NEGOTIATING CREDIT DEBTS

NEGOTIATING CREDIT DEBTS

In my book “Back to the Black”, I highlight the need to classify your debts in two main groups. Priority debts have to be paid first, of course, because non-payment could cause you to lose your home, or essential services, or even your liberty. I specify which debts come into this category.

The rest are non-priority debts. In my experience, most of these are negotiable if you cannot find a way to pay them in full.

Here’s an extract from Chapter 10 of the book.

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Classifying debts

While you were doing your “reality check” you will, I hope, have classified your debts into priority and non-priority. Priority debts will mostly, if not totally, consist of any arrears you may have built up in the essential areas of keeping a roof over your head (mortgage or rent), the associated taxes (Council Tax in Great Britain or domestic rates in Northern Ireland) and essential utilities, i.e. gas, electricity and water. (Phone rental has often been classed as a utility but it doesn’t qualify as a priority debt for this purpose, whether it is landline or mobile or broadband). There are also some other categories of arrears that could in the worst case land you in prison for non-payment, so we class them as priority debts too; they include court fines and child maintenance.

Negotiating non-priority debts

On non-priority debts – and most credit debts come into this category – one option is what I call Plan C, i.e. “Negotiate a Deal”.

Plan C involves negotiating not only for time while you put the deal together, but also for a discounted settlement on the non-priority debts. Your creditors, however, may be prepared to freeze further interest payments and late-payment charges, while you are putting your plan together and also while you are in the process of paying off any deal that might be agreed.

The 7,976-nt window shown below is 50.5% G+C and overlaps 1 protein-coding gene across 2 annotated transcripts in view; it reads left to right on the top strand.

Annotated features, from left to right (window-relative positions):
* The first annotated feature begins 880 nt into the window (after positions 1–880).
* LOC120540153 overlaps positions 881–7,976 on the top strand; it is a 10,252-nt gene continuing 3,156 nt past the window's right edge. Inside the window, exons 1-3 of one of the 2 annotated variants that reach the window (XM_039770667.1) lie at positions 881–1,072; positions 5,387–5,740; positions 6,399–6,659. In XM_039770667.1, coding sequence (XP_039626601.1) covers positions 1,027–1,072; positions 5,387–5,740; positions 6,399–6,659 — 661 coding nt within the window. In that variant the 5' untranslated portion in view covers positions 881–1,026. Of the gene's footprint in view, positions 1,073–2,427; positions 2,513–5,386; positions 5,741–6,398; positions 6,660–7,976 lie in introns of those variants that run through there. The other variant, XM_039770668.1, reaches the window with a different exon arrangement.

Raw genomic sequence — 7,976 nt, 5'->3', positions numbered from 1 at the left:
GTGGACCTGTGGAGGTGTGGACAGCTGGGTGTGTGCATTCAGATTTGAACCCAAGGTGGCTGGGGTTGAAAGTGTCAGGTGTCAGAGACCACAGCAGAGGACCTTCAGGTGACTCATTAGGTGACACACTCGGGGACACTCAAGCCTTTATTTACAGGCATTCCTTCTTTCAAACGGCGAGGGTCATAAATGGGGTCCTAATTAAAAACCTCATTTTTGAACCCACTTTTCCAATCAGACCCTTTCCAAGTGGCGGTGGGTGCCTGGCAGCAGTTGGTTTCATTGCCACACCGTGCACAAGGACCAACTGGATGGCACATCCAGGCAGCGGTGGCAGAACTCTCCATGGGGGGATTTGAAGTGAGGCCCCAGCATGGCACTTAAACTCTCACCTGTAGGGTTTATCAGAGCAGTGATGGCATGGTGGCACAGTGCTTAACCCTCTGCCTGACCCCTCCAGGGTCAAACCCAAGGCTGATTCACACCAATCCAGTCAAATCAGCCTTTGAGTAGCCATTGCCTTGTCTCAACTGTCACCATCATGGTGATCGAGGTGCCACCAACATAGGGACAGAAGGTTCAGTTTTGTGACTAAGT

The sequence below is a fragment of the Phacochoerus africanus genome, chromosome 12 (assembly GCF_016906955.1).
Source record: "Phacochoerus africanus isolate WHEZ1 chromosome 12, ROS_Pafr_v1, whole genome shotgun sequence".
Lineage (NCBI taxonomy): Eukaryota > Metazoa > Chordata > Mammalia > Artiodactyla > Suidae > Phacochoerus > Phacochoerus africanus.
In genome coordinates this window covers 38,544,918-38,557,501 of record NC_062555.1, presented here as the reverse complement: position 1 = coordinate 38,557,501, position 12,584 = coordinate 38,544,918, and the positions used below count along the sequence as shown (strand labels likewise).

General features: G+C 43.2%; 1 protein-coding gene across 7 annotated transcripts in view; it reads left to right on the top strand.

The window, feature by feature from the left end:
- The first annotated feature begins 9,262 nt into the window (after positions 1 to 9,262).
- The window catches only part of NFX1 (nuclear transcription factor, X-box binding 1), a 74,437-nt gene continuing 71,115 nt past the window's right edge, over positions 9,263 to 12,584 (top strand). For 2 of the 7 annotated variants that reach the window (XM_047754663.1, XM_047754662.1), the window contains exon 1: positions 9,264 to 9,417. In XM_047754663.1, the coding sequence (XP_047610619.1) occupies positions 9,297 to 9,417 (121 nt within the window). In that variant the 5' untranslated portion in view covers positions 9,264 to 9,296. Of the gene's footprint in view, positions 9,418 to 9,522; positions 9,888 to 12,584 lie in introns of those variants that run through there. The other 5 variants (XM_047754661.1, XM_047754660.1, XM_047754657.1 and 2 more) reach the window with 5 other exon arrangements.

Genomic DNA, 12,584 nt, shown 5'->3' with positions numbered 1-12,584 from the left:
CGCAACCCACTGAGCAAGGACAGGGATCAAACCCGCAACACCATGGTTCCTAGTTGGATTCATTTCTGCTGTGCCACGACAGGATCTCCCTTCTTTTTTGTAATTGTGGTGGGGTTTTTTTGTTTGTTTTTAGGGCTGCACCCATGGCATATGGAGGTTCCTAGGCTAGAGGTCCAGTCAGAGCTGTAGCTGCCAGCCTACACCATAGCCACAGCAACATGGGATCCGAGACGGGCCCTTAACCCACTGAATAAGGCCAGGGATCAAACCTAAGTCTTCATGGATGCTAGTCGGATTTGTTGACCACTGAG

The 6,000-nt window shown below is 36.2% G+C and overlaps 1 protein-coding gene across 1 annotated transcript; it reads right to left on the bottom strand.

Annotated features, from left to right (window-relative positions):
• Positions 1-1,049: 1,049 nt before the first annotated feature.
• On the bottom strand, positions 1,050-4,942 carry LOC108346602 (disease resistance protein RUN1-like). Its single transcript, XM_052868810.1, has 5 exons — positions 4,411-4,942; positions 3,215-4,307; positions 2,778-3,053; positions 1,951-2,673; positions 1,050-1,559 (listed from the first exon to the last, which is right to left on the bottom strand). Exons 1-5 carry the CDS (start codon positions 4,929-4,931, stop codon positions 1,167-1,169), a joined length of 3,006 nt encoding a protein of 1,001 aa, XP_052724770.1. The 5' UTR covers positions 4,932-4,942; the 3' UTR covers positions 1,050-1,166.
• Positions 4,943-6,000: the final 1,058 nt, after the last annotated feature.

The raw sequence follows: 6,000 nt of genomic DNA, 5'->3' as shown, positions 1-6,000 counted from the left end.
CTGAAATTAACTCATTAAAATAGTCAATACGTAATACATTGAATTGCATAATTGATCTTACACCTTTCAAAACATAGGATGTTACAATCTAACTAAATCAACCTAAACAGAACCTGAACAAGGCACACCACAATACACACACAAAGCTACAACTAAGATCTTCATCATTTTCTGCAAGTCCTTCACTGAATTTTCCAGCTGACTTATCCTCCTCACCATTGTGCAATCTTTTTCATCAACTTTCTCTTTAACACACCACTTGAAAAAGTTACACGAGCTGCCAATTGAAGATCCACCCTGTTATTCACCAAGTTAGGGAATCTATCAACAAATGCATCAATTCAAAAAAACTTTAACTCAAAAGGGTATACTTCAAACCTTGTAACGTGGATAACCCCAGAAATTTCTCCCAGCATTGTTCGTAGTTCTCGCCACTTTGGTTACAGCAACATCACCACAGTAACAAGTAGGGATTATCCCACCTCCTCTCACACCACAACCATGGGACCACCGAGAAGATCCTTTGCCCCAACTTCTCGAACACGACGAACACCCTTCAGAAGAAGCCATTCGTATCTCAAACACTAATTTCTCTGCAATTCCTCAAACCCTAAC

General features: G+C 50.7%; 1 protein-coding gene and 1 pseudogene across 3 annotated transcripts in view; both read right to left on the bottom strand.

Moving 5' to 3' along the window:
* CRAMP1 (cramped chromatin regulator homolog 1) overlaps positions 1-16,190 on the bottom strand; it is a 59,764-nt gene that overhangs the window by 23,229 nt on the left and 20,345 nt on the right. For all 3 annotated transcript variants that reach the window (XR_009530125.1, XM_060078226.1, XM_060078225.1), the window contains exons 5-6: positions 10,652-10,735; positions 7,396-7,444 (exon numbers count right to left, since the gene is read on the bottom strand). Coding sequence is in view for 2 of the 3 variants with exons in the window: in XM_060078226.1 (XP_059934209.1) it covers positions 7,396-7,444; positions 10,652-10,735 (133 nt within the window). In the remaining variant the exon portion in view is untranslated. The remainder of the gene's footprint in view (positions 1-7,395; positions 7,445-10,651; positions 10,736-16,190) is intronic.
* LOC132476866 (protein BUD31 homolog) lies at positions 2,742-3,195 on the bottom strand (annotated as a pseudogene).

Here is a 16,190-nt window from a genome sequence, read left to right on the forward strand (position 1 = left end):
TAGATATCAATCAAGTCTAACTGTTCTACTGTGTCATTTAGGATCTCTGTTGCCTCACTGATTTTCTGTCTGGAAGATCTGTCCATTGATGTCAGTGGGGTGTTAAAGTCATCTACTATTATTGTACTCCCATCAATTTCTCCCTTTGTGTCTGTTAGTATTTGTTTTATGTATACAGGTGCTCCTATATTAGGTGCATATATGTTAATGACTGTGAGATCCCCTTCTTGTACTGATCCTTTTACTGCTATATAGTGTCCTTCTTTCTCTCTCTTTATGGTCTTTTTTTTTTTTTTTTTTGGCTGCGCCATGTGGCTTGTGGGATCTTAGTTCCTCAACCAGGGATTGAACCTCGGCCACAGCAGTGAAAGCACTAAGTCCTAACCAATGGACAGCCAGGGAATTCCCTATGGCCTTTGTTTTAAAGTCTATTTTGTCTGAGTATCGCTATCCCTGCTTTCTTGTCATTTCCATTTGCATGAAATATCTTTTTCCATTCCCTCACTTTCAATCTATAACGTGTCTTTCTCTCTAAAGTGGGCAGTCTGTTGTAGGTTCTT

It may be that you have some funds available and could make an offer for “full and final settlement”. The word “full” in this context means that the debt is acknowledged by the creditor as being “paid in full” or “satisfied in full”; you are paying a lump sum, though you are paying less than the full amount. The funds you have available might come from friends and family, or maybe from the lump-sum element of cashing in an occupational pension, depending on your age (I was lucky enough – and old enough – to be able to do the latter). More usually, though, you’ll make an offer for payment in instalments.

Co-ordinating the responses

However, if you do decide to go for “full and final settlement,” then bear in mind that you will be negotiating on several fronts and not everyone will agree at the same time; a tricky situation. What you want to avoid at all costs is to have agreed with some creditors, paid them the lump sums agreed, and then to be forced into bankruptcy anyway if other substantial creditors would not agree to a negotiated settlement. That’s why you’ll find that one of my standard letters in “Resources” caters for the situation where you have agreed a deal with one or more creditors but need to delay payment of the sum agreed pending agreement from other creditors. For this particular strategy, therefore – i.e. Plan C offering lump-sum for full and final settlement – my usual warning is louder than ever: take advice.